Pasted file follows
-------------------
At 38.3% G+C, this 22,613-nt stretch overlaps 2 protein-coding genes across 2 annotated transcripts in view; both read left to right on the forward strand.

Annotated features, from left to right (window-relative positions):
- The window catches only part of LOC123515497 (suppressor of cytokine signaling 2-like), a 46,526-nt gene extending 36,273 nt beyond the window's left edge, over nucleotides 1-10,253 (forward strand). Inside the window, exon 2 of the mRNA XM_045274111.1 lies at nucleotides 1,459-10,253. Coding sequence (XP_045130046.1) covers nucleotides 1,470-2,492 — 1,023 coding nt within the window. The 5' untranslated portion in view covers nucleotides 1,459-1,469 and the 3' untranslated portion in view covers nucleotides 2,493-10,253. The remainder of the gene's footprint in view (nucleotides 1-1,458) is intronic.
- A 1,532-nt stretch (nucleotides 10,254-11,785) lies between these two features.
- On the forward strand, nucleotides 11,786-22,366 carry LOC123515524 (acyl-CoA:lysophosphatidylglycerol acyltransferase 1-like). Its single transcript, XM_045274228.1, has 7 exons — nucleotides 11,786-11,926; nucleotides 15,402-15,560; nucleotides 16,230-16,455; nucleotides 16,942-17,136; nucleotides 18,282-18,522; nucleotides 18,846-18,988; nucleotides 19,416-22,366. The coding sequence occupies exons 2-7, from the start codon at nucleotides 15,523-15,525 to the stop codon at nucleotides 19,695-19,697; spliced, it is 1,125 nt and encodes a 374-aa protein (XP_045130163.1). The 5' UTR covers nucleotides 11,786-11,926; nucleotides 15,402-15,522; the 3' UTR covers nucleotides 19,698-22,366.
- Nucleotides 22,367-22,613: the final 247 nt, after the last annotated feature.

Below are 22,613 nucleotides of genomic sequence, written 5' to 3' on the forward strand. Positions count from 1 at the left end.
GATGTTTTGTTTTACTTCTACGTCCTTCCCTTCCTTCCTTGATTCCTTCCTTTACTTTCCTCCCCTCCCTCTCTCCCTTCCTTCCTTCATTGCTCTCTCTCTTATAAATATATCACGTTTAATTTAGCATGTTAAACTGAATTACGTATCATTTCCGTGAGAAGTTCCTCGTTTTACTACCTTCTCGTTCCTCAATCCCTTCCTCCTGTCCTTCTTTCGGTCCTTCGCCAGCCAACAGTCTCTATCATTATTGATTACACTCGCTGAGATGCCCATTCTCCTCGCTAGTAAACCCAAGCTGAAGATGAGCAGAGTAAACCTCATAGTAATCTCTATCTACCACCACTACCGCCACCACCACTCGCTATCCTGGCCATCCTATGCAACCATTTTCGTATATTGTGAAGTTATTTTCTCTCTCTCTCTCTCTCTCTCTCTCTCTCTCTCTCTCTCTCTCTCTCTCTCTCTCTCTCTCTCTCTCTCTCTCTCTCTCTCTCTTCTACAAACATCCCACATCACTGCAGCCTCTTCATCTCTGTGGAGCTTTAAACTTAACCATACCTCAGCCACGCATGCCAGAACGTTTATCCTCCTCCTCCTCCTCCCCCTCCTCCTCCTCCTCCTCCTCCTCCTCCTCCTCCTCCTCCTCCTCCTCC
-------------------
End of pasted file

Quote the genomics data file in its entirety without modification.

At 38.3% G+C, this 22,613-nt stretch overlaps 2 protein-coding genes across 2 annotated transcripts in view; both read left to right on the forward strand.

Annotated features, from left to right (window-relative positions):
- The window catches only part of LOC123515497 (suppressor of cytokine signaling 2-like), a 46,526-nt gene extending 36,273 nt beyond the window's left edge, over nucleotides 1-10,253 (forward strand). Inside the window, exon 2 of the mRNA XM_045274111.1 lies at nucleotides 1,459-10,253. Coding sequence (XP_045130046.1) covers nucleotides 1,470-2,492 — 1,023 coding nt within the window. The 5' untranslated portion in view covers nucleotides 1,459-1,469 and the 3' untranslated portion in view covers nucleotides 2,493-10,253. The remainder of the gene's footprint in view (nucleotides 1-1,458) is intronic.
- A 1,532-nt stretch (nucleotides 10,254-11,785) lies between these two features.
- On the forward strand, nucleotides 11,786-22,366 carry LOC123515524 (acyl-CoA:lysophosphatidylglycerol acyltransferase 1-like). Its single transcript, XM_045274228.1, has 7 exons — nucleotides 11,786-11,926; nucleotides 15,402-15,560; nucleotides 16,230-16,455; nucleotides 16,942-17,136; nucleotides 18,282-18,522; nucleotides 18,846-18,988; nucleotides 19,416-22,366. The coding sequence occupies exons 2-7, from the start codon at nucleotides 15,523-15,525 to the stop codon at nucleotides 19,695-19,697; spliced, it is 1,125 nt and encodes a 374-aa protein (XP_045130163.1). The 5' UTR covers nucleotides 11,786-11,926; nucleotides 15,402-15,522; the 3' UTR covers nucleotides 19,698-22,366.
- Nucleotides 22,367-22,613: the final 247 nt, after the last annotated feature.

Below are 22,613 nucleotides of genomic sequence, written 5' to 3' on the forward strand. Positions count from 1 at the left end.
GATGTTTTGTTTTACTTCTACGTCCTTCCCTTCCTTCCTTGATTCCTTCCTTTACTTTCCTCCCCTCCCTCTCTCCCTTCCTTCCTTCATTGCTCTCTCTCTTATAAATATATCACGTTTAATTTAGCATGTTAAACTGAATTACGTATCATTTCCGTGAGAAGTTCCTCGTTTTACTACCTTCTCGTTCCTCAATCCCTTCCTCCTGTCCTTCTTTCGGTCCTTCGCCAGCCAACAGTCTCTATCATTATTGATTACACTCGCTGAGATGCCCATTCTCCTCGCTAGTAAACCCAAGCTGAAGATGAGCAGAGTAAACCTCATAGTAATCTCTATCTACCACCACTACCGCCACCACCACTCGCTATCCTGGCCATCCTATGCAACCATTTTCGTATATTGTGAAGTTATTTTCTCTCTCTCTCTCTCTCTCTCTCTCTCTCTCTCTCTCTCTCTCTCTCTCTCTCTCTCTCTCTCTCTCTCTCTCTCTCTCTCTCTTCTACAAACATCCCACATCACTGCAGCCTCTTCATCTCTGTGGAGCTTTAAACTTAACCATACCTCAGCCACGCATGCCAGAACGTTTATCCTCCTCCTCCTCCTCCCCCTCCTCCTCCTCCTCCTCCTCCTCCTCCTCCTCCTCCTCCTCCTCCTCC